Disaster gives teens new view of service

BY P.J. HELLER | SYLVAN SPRINGS, AL | May 14, 1998


It wasn't long after teen-agers at the Sylvan Springs United Methodist Church in Alabama

discussed how they would have coped with the Titanic disaster had they been aboard that ill-fated ship that they had to face a real disaster in

their own community.

Only hours after talking about the Titanic -- a lesson aimed at trying to get the teens to take things a little more seriously -- the youths found

themselves having to cope with the devastation caused by a series of tornadoes which ripped through Sylvan Springs and surrounding

communities in western Jefferson County.

The homes of some of the teens were damaged or destroyed by the April 8 storms. The twisters destroyed more than 400 homes, damaged

hundreds of others and left 34 people dead.

"Some of the teens lost everything. Their homes were destroyed," reported Ron Collett, a youth minister at the church. "Yet they were out in

another part of town helping others."

Collett, who helped coordinate emergency relief efforts in the town, said more than 1,000 young people of all denominations - from

Seventh-day Adventists and Baptists to Mennonites and Methodists - came from throughout the region to assist in cleanup and recovery

efforts.

"It was just incredible to see how people worked together," he said. "It was just everybody pulling together."

The efforts of the young people included removing debris from houses and yards, helping people who came to the church, and feeding families.

Among those who helped was Collett's 6-year-old son Jacob, who insisted on personally handing out boxes of food. "It was a blessing for me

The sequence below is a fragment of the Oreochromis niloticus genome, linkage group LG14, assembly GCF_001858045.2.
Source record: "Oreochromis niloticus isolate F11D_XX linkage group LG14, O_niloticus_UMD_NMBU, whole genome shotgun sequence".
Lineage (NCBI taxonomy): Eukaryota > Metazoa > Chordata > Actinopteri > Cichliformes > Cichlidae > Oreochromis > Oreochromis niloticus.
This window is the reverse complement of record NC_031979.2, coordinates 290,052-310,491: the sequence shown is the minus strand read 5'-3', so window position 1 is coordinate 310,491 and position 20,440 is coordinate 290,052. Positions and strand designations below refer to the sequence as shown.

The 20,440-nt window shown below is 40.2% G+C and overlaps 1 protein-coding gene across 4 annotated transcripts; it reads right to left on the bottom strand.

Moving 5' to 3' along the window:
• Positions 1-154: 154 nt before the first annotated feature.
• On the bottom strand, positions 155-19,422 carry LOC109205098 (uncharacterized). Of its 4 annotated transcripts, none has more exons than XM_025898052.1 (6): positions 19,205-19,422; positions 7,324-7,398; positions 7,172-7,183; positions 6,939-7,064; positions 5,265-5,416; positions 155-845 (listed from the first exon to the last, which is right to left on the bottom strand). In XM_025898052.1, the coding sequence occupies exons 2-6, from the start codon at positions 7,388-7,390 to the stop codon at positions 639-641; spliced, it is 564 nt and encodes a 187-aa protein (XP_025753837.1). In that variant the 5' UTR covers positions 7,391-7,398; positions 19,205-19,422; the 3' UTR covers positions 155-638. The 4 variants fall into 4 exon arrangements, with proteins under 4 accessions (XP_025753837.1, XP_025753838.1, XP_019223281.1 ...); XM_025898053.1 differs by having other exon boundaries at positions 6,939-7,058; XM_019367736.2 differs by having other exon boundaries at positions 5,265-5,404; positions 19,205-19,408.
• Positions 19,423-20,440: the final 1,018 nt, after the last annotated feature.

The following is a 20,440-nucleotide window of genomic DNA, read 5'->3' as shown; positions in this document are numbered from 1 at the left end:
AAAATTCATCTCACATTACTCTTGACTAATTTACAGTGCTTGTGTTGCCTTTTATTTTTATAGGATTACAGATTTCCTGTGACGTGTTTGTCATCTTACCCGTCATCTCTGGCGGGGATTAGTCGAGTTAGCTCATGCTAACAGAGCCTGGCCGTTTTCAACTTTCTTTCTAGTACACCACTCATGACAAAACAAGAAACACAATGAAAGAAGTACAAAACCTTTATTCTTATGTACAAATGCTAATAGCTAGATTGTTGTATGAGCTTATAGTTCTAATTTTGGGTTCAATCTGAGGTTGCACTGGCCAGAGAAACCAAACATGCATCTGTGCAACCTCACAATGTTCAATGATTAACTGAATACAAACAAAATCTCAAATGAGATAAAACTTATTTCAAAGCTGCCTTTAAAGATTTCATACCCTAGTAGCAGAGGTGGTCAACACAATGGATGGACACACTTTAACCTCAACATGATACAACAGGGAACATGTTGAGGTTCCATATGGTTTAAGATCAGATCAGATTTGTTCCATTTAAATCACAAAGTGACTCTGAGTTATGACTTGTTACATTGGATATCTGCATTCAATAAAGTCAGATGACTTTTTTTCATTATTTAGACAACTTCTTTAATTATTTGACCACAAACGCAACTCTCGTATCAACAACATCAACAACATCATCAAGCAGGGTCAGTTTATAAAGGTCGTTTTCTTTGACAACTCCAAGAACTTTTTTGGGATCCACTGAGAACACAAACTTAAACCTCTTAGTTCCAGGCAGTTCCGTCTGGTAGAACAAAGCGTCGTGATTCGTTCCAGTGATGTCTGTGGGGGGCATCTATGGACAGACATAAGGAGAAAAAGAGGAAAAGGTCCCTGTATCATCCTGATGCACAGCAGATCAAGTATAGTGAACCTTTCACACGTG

to get to see him, so young, doing that," Collett said. His 10-year-old daughter Karol and his wife Myra also assisted families affected by the

storm.

"The one thing that I saw, from the oldest to the youngest volunteer, was the caring," said Collett, who took a week and a half off from his job

as a laboratory technician at the Veteran's Administration Hospital in Birmingham to help in the relief efforts.

Collett said he was impressed by the efforts of the teens, both from his church and from neighboring congregations. Not only did they reach

out to members of the community affected by the storm, but to each other, he said.

"Before we would send out a youth group, we'd let them know what was going on, what the people were going through," Collett said. "That

way, they could have a chance not only to help physically, but also spiritually."

About a month after the storms, a group of teens from his congregation visited a neighboring church to tell of their experiences, both physically

and spiritually.

"When we look around today, we see all the evil in the world. Yet we know that there's so much more good going on," Collett said. "I guess it

takes a tragedy before you really notice it."

"Everybody wants to look at the tragedy caused by the storm," he added. "But I can say that despite the tragedy, there have been many many

more miracles. Even though some 30 people were killed, the number of miracles was thousands and thousands and thousands multiplied by

that. It's just been incredible."


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